In just ten years, the Walt Disney Concert Hall has become one of the most recognizable landmarks in L.A., but the Frank Gehry designed venue doesn’t just look good. The concert hall’s organ (which we’ve covered in the past), designed by Gehry with assistance from tonal designer Manuel Rosales and constructed in Germany by organ builder Caspar Glatter-Götz, is an amazing feat of musical engineering. With its 6,000 pipes and unique “voicing” (the process of shaping the tone coming from each pipe), the instrument is one of the finest in the world. Raoul Mongilardi’s documentary Walt Disney Concert Hall Organ, which aired on KLCS last week but due to popular demand will air again tonight, captures the process of installing the organ from start to finish and features performances by some of the best organists in the world including Olivier Latry, Shin-Young Lee, Frederick Swann, Cherry Rhodes, and Thomas Mellan.
Walt Disney Concert Hall Organ airs tonight at 8 p.m. on KLCS-TV. We asked documentarian Raoul Mongilardi six quick questions about his film, the instrument of the future, and the sublime power of organ music.
Where did the idea for the film come from?
In 2004, when the Disney Concert Hall was almost finished, I asked if I could come film the installation of the organ. It’s not every day titanic instruments like that are installed and I wanted to record a time-lapse documenting the eight month process. A couple of years later I was approached to make a definitive documentary about the organ that would tell its story and feature artists playing it.
What sets it apart from other concert hall organs?
All pipe organs are unique because they are handmade. They have different personalities. Their character is defined by the architecture and design. I call the Disney Concert Hall organ the instrument of future because it doesn’t look like an instrument. It looks like a sculpture. Gehry didn’t want a traditional organ with a linear look. He wanted it to emote from the building. It’s an organic part of the hall itself.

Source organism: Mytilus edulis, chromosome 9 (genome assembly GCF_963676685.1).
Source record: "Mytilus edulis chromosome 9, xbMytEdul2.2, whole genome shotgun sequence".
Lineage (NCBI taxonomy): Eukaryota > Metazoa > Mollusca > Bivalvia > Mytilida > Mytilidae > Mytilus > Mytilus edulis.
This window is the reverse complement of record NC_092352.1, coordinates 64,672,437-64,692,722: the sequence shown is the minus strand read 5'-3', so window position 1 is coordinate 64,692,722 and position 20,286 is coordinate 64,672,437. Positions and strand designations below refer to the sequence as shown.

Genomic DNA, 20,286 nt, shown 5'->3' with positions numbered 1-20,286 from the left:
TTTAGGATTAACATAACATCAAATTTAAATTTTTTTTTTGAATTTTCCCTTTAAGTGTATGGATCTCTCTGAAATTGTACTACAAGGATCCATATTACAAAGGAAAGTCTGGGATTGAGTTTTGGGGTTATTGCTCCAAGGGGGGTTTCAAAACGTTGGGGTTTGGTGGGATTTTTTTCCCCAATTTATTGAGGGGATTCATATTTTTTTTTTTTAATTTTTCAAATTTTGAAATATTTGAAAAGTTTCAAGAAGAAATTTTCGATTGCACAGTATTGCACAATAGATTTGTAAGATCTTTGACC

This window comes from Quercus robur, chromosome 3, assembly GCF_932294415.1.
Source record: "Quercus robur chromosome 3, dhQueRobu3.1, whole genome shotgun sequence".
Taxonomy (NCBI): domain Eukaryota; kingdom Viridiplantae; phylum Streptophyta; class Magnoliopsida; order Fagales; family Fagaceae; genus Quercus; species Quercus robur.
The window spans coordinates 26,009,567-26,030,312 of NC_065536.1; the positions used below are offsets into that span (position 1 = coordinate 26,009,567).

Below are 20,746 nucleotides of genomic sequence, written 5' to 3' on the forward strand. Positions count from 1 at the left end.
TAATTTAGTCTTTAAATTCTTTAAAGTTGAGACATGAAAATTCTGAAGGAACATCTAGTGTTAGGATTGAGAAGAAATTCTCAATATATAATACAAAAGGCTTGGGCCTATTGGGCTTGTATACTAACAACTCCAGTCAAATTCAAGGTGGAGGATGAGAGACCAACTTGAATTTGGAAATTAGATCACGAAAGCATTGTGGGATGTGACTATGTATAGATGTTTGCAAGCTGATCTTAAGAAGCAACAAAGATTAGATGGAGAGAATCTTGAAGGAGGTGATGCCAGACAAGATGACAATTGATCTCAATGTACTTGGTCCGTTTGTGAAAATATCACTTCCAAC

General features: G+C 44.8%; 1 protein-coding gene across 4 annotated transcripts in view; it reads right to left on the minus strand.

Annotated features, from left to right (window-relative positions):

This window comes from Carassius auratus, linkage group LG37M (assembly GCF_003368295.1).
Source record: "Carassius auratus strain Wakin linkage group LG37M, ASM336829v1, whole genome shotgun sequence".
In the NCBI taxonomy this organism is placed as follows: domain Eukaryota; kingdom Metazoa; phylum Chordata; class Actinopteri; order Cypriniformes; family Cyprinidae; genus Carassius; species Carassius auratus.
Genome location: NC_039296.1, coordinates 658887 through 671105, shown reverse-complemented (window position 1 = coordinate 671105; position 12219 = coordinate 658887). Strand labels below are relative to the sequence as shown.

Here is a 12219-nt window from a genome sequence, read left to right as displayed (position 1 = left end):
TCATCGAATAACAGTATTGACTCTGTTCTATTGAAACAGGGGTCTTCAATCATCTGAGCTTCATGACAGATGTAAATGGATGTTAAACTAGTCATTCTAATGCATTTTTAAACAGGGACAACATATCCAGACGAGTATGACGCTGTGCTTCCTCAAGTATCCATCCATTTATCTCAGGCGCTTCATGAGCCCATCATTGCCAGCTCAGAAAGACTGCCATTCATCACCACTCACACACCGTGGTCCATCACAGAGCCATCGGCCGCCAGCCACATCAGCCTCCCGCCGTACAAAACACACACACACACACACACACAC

How is that reflected in the design?
For one thing, revolutionary building concepts were involved. Most of the wooden pipes in an organ are normally hidden behind the metal pipes. Gehry and Morales found that if they placed them in front they could curve the pipes, like a violin builder does with the violin case. It shapes the sound but it doesn’t ultimately change the tone of the pipes.
That decision was initially met with criticism, right?
There were naysayers and a lot of people called the curved wooden pipes french fries, which I think denigrates the concept. It’s not pop-art. It’s a visionary project. The organ is an extension of the building. It blossoms out of the wall like wooden flowers. It’s revolutionary design took 47,000 man-hours to install and a year to tune. It’s a living creature with a skeleton and lungs, and electrical veins that make up its personality.
How did you become fascinated with organ music in the first place?
Betty Spiegel, wife of producer Sam Spiegel, was my godmother. When I was sixteen, I had just escaped military school and came to New York for Thanksgiving. To cheer me up, Betty took me to Radio City Music Hall and I just absolutely loved it. That same week I happened to walk into St Patrick’s Cathedral. I didn’t realize there was a free organ concert happening and as I was walking up the aisle the music started playing. It was like a tidal wave of sound washing over me. Organs are very visceral instruments because the pipes range from sixty feet tall to tiny. They encompass human hearing, which means you can literally feel the music.
What’s next for you?
I work on many different projects. While I was working on the documentary I worked on and published my novel Next to the Gods as well as other projects through my production company OM-RPM. I’m currently working on a feature film entitled MIA, which has major talent attached to it as well as international studio outlets.